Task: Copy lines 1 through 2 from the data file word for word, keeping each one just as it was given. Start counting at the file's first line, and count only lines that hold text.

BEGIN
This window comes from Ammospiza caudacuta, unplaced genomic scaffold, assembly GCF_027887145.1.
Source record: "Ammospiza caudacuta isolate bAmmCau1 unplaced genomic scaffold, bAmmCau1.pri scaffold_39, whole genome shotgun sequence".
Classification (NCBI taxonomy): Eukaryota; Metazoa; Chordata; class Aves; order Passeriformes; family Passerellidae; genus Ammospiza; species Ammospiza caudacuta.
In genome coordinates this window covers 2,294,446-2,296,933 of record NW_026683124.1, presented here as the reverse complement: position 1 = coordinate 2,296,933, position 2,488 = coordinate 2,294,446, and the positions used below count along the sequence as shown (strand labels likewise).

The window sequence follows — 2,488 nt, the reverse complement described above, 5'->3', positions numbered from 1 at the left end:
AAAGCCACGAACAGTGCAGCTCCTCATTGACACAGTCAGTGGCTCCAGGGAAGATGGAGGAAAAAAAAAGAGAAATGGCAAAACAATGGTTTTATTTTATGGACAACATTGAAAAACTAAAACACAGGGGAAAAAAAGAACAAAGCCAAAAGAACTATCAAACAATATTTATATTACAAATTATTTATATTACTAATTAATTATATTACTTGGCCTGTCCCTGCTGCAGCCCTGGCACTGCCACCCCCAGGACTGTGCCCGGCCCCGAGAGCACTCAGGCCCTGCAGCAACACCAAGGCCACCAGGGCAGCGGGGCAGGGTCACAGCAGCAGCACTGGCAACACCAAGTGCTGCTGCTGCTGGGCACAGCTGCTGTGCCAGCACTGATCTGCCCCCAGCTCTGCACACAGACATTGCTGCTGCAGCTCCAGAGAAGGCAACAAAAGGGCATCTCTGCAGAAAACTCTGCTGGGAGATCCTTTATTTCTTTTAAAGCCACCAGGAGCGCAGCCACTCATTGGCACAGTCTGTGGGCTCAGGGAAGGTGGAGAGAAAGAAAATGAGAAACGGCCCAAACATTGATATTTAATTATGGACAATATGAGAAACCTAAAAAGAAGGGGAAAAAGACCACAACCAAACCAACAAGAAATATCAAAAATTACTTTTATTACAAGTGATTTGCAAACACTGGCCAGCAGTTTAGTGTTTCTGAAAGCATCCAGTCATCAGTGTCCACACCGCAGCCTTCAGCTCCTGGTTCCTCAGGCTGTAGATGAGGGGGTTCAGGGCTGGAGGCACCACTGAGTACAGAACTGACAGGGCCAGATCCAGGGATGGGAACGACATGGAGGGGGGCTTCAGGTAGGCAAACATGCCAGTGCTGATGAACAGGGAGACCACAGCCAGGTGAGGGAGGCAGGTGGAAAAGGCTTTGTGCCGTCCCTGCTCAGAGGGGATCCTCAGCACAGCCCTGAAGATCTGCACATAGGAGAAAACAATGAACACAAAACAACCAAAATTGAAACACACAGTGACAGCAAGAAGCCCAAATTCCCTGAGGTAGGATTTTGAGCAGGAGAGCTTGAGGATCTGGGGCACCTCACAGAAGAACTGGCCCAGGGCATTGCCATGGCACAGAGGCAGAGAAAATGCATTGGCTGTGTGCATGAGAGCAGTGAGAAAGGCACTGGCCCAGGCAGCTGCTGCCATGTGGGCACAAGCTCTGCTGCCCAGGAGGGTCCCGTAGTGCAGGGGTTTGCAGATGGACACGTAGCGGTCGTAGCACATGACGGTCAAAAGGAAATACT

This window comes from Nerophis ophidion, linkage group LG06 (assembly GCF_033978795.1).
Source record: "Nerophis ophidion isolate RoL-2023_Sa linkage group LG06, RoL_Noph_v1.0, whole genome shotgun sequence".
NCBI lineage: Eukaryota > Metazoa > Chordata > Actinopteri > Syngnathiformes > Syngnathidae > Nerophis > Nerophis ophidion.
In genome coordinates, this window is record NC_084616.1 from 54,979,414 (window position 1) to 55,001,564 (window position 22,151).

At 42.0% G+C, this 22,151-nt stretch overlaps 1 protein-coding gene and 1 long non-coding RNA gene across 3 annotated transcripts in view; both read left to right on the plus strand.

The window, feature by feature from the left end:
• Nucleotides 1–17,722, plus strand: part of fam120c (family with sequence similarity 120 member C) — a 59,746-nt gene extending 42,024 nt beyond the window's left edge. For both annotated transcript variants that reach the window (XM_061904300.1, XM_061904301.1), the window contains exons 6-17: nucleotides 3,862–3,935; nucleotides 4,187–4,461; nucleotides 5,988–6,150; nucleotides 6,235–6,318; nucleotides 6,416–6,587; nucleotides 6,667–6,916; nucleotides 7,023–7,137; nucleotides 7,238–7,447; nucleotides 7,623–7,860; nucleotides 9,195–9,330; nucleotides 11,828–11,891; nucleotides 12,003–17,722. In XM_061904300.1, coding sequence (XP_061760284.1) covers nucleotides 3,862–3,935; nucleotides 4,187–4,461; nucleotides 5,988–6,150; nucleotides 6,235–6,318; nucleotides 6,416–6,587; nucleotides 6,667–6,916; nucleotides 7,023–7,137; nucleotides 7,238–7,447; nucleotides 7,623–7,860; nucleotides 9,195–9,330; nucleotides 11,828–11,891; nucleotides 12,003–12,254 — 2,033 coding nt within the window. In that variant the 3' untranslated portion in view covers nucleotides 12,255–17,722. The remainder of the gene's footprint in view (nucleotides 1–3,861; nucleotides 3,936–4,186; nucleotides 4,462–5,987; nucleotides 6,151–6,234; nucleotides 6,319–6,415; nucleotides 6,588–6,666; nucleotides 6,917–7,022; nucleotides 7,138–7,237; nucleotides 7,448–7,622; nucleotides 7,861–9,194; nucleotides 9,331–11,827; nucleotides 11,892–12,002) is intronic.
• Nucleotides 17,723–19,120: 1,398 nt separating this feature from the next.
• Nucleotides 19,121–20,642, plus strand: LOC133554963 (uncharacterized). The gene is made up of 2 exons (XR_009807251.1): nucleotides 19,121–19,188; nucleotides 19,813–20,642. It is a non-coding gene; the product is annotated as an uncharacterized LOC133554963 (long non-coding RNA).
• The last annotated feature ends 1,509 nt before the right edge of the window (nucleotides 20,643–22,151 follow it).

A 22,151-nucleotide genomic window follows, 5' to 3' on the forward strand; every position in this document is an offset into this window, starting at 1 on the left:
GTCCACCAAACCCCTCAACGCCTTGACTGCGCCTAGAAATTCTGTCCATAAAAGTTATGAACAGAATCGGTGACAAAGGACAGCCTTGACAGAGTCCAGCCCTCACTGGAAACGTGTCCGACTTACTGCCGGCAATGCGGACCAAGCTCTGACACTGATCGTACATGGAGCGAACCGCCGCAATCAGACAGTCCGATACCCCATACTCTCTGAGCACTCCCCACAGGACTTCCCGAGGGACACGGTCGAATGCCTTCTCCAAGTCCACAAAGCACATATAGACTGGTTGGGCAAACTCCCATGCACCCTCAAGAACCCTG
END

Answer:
This window comes from Ammospiza caudacuta, unplaced genomic scaffold, assembly GCF_027887145.1.
Source record: "Ammospiza caudacuta isolate bAmmCau1 unplaced genomic scaffold, bAmmCau1.pri scaffold_39, whole genome shotgun sequence".